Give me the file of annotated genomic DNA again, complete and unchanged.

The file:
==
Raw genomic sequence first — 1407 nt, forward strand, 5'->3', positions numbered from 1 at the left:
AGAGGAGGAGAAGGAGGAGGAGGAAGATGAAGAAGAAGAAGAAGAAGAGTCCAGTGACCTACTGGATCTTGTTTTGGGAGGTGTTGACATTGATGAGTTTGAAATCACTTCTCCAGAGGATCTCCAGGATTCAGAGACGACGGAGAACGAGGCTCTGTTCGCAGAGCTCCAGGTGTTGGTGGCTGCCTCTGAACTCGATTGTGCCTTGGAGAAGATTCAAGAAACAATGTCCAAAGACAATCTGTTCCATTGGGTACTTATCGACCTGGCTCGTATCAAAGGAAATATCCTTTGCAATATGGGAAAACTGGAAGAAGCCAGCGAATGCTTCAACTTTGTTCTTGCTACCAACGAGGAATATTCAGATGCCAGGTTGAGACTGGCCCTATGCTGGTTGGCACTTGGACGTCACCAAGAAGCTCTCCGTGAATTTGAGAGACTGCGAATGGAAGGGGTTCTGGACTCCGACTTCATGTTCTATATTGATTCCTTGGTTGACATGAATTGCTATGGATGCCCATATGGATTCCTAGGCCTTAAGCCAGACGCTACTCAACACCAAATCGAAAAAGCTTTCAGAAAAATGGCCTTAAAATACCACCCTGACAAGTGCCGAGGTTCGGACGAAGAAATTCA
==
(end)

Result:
Raw genomic sequence first — 1407 nt, forward strand, 5'->3', positions numbered from 1 at the left:
AGAGGAGGAGAAGGAGGAGGAGGAAGATGAAGAAGAAGAAGAAGAAGAGTCCAGTGACCTACTGGATCTTGTTTTGGGAGGTGTTGACATTGATGAGTTTGAAATCACTTCTCCAGAGGATCTCCAGGATTCAGAGACGACGGAGAACGAGGCTCTGTTCGCAGAGCTCCAGGTGTTGGTGGCTGCCTCTGAACTCGATTGTGCCTTGGAGAAGATTCAAGAAACAATGTCCAAAGACAATCTGTTCCATTGGGTACTTATCGACCTGGCTCGTATCAAAGGAAATATCCTTTGCAATATGGGAAAACTGGAAGAAGCCAGCGAATGCTTCAACTTTGTTCTTGCTACCAACGAGGAATATTCAGATGCCAGGTTGAGACTGGCCCTATGCTGGTTGGCACTTGGACGTCACCAAGAAGCTCTCCGTGAATTTGAGAGACTGCGAATGGAAGGGGTTCTGGACTCCGACTTCATGTTCTATATTGATTCCTTGGTTGACATGAATTGCTATGGATGCCCATATGGATTCCTAGGCCTTAAGCCAGACGCTACTCAACACCAAATCGAAAAAGCTTTCAGAAAAATGGCCTTAAAATACCACCCTGACAAGTGCCGAGGTTCGGACGAAGAAATTCA